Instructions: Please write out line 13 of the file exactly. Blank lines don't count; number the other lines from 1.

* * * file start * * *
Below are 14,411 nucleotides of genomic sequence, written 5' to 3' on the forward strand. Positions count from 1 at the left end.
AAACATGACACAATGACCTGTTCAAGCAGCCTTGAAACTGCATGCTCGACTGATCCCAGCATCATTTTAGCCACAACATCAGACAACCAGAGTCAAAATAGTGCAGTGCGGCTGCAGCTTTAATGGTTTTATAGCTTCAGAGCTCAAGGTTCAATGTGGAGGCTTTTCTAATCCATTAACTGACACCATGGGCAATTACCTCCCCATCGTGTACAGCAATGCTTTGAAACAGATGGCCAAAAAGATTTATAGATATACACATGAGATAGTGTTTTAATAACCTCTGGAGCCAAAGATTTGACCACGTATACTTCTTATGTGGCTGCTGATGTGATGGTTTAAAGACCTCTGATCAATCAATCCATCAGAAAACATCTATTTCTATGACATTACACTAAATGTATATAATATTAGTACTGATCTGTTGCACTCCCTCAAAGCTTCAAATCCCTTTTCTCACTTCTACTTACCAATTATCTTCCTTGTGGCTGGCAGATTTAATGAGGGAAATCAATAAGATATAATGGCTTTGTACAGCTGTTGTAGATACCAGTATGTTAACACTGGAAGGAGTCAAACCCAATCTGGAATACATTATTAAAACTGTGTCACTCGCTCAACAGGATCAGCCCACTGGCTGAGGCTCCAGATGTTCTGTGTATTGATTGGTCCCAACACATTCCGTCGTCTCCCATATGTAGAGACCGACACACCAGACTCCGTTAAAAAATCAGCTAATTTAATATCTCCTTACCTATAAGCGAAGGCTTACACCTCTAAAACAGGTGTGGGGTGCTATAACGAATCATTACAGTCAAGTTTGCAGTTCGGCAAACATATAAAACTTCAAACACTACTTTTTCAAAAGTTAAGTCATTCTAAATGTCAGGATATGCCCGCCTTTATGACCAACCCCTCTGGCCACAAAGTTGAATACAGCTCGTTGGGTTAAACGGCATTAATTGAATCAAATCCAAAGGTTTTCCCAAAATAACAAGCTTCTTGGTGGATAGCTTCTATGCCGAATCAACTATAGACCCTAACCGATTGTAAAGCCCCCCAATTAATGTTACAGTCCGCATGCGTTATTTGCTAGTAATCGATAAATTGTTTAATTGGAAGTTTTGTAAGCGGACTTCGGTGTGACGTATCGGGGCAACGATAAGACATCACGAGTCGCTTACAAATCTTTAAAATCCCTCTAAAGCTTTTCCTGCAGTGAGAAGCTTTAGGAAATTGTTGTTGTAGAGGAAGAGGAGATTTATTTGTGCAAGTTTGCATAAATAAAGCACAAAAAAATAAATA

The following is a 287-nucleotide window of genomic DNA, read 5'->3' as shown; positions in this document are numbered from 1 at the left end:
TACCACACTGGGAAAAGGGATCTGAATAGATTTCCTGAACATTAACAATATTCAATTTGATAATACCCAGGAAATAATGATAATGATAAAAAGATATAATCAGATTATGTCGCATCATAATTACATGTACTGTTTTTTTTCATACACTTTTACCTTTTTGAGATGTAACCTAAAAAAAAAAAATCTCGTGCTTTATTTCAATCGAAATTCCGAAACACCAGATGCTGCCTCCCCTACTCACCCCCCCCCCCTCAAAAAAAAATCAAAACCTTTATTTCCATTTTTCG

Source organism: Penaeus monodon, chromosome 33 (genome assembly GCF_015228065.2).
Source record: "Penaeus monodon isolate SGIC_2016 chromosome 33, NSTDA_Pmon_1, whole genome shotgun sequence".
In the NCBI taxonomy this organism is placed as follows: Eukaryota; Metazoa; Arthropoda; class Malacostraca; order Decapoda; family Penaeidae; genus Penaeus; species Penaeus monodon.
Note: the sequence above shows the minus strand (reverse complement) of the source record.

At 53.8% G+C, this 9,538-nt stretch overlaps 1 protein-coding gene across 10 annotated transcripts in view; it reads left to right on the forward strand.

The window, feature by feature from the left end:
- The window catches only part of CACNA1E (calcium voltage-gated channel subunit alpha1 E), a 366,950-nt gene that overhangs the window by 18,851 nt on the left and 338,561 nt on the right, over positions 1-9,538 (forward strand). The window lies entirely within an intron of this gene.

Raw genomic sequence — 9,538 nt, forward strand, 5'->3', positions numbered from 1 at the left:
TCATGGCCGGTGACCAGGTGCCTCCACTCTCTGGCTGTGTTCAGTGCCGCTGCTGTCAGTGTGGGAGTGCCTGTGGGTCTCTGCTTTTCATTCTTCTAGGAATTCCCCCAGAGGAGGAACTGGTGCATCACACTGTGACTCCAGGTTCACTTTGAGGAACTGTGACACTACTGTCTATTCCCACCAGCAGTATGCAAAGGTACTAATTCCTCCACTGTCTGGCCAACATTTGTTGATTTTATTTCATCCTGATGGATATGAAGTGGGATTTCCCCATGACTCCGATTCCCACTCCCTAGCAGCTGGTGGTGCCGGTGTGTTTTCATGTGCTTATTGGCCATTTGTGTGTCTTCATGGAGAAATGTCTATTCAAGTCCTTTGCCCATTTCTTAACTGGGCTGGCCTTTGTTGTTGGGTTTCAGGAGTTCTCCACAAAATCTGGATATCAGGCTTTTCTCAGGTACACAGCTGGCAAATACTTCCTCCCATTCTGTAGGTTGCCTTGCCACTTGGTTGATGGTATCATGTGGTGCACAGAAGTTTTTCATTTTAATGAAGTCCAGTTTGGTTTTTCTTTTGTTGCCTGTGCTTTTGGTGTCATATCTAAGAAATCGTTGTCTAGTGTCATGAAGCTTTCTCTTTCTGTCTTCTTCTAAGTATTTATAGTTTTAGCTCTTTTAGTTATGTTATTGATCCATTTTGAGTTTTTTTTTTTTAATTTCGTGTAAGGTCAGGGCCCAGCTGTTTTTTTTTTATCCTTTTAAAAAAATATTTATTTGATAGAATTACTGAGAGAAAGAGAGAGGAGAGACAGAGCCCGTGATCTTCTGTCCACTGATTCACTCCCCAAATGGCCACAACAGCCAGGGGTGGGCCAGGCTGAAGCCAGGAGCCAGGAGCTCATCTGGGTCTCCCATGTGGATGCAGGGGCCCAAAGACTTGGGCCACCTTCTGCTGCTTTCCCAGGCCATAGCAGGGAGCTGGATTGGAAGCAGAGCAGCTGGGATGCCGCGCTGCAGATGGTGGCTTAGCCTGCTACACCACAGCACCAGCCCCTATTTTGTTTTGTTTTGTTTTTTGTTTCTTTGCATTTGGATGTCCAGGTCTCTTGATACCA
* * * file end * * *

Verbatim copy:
TCATGGCCGGTGACCAGGTGCCTCCACTCTCTGGCTGTGTTCAGTGCCGCTGCTGTCAGTGTGGGAGTGCCTGTGGGTCTCTGCTTTTCATTCTTCTAGGAATTCCCCCAGAGGAGGAACTGGTGCATCACACTGTGACTCCAGGTTCACTTTGAGGAACTGTGACACTACTGTCTATTCCCACCAGCAGTATGCAAAGGTACTAATTCCTCCACTGTCTGGCCAACATTTGTTGATTTTATTTCATCCTGATGGATATGAAGTGGGATTTCCCCATGACTCCGATTCCCACTCCCTAGCAGCTGGTGGTGCCGGTGTGTTTTCATGTGCTTATTGGCCATTTGTGTGTCTTCATGGAGAAATGTCTATTCAAGTCCTTTGCCCATTTCTTAACTGGGCTGGCCTTTGTTGTTGGGTTTCAGGAGTTCTCCACAAAATCTGGATATCAGGCTTTTCTCAGGTACACAGCTGGCAAATACTTCCTCCCATTCTGTAGGTTGCCTTGCCACTTGGTTGATGGTATCATGTGGTGCACAGAAGTTTTTCATTTTAATGAAGTCCAGTTTGGTTTTTCTTTTGTTGCCTGTGCTTTTGGTGTCATATCTAAGAAATCGTTGTCTAGTGTCATGAAGCTTTCTCTTTCTGTCTTCTTCTAAGTATTTATAGTTTTAGCTCTTTTAGTTATGTTATTGATCCATTTTGAGTTTTTTTTTTTTAATTTCGTGTAAGGTCAGGGCCCAGCTGTTTTTTTTTTATCCTTTTAAAAAAATATTTATTTGATAGAATTACTGAGAGAAAGAGAGAGGAGAGACAGAGCCCGTGATCTTCTGTCCACTGATTCACTCCCCAAATGGCCACAACAGCCAGGGGTGGGCCAGGCTGAAGCCAGGAGCCAGGAGCTCATCTGGGTCTCCCATGTGGATGCAGGGGCCCAAAGACTTGGGCCACCTTCTGCTGCTTTCCCAGGCCATAGCAGGGAGCTGGATTGGAAGCAGAGCAGCTGGGATGCCGCGCTGCAGATGGTGGCTTAGCCTGCTACACCACAGCACCAGCCCCTATTTTGTTTTGTTTTGTTTTTTGTTTCTTTGCATTTGGATGTCCAGGTCTCTTGATACCA